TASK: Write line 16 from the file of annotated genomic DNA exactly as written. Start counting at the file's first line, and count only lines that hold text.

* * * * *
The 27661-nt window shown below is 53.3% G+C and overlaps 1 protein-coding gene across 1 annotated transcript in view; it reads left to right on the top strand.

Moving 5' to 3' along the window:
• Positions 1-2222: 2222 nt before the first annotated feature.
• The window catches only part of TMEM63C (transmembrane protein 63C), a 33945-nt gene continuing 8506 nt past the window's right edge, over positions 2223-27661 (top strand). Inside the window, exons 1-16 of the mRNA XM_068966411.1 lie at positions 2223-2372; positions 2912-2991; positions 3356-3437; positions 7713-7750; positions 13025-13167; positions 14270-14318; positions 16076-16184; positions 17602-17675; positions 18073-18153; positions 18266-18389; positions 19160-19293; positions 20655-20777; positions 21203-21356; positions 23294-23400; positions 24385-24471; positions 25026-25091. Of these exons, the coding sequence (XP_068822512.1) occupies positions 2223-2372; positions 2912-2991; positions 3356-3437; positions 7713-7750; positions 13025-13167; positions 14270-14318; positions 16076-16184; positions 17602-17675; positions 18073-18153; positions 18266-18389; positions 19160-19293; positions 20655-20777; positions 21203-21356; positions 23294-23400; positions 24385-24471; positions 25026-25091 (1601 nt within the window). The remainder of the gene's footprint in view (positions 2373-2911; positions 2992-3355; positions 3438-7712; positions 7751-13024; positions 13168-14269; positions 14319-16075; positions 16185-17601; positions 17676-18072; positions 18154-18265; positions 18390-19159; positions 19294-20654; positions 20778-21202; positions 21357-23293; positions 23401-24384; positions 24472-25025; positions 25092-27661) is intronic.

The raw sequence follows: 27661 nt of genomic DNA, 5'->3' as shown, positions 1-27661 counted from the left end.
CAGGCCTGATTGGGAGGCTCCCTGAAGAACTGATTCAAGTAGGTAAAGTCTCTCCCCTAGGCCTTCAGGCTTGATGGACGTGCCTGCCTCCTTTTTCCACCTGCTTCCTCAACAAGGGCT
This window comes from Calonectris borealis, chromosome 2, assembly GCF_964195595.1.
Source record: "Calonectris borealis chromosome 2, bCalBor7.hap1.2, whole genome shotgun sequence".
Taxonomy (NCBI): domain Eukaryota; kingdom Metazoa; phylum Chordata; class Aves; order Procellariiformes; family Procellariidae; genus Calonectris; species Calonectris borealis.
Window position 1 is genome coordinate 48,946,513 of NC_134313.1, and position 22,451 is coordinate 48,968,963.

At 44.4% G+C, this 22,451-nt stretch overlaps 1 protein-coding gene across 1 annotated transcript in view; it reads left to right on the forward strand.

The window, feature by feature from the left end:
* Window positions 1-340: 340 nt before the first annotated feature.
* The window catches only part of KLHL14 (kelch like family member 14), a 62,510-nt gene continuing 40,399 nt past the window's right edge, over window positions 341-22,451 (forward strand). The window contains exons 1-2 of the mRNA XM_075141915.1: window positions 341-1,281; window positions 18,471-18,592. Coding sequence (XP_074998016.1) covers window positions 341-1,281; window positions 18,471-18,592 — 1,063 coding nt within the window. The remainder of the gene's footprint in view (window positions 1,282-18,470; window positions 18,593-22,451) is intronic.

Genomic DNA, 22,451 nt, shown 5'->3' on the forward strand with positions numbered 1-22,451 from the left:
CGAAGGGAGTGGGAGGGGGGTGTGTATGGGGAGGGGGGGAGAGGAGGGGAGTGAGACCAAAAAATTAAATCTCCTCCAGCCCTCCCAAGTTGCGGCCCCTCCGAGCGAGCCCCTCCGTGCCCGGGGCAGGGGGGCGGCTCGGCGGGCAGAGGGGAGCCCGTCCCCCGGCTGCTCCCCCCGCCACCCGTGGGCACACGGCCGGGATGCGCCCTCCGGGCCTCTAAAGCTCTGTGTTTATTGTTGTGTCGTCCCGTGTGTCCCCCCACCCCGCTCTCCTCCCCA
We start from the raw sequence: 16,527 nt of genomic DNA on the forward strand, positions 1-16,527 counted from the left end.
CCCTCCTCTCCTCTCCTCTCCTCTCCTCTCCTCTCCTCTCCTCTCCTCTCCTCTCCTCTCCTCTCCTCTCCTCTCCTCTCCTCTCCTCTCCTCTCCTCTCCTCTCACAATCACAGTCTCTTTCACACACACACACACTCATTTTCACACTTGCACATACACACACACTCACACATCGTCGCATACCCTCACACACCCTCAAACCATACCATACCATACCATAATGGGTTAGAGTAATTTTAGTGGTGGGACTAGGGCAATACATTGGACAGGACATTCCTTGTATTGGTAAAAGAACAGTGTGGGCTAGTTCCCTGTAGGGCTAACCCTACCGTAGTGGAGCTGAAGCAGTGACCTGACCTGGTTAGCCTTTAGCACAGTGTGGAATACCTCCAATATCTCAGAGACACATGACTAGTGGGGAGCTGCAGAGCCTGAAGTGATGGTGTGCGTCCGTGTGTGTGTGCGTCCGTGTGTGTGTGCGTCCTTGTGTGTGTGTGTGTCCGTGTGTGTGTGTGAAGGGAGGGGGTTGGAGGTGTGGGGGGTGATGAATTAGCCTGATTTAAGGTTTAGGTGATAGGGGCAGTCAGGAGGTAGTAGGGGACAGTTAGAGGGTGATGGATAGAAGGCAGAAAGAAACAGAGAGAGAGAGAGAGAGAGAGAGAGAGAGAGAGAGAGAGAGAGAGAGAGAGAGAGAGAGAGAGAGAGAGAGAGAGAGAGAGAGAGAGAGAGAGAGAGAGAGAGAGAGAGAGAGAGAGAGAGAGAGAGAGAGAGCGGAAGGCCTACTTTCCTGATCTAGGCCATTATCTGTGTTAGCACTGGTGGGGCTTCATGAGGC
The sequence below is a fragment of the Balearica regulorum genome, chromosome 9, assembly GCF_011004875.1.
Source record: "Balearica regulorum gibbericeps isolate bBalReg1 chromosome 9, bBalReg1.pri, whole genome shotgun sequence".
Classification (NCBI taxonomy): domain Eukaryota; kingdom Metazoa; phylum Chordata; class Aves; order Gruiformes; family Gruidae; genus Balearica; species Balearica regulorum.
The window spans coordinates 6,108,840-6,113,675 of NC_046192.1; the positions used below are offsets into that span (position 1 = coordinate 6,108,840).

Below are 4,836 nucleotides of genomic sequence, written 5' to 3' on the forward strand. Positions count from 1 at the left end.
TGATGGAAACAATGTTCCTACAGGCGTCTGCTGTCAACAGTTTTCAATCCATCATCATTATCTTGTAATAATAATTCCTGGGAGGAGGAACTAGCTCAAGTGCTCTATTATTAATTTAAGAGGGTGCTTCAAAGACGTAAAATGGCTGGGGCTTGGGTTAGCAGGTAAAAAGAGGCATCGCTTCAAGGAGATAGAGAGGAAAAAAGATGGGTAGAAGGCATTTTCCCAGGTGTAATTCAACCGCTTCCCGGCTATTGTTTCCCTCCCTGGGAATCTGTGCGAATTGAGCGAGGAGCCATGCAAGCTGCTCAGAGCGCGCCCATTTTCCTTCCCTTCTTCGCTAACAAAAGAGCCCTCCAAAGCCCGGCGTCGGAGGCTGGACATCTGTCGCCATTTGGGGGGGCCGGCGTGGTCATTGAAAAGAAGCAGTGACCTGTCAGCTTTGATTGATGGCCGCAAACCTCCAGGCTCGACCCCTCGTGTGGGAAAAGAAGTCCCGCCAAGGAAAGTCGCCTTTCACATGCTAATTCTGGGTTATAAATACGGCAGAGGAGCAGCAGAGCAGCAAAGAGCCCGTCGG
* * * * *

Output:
CGAAGGGAGTGGGAGGGGGGTGTGTATGGGGAGGGGGGGAGAGGAGGGGAGTGAGACCAAAAAATTAAATCTCCTCCAGCCCTCCCAAGTTGCGGCCCCTCCGAGCGAGCCCCTCCGTGCCCGGGGCAGGGGGGCGGCTCGGCGGGCAGAGGGGAGCCCGTCCCCCGGCTGCTCCCCCCGCCACCCGTGGGCACACGGCCGGGATGCGCCCTCCGGGCCTCTAAAGCTCTGTGTTTATTGTTGTGTCGTCCCGTGTGTCCCCCCACCCCGCTCTCCTCCCCA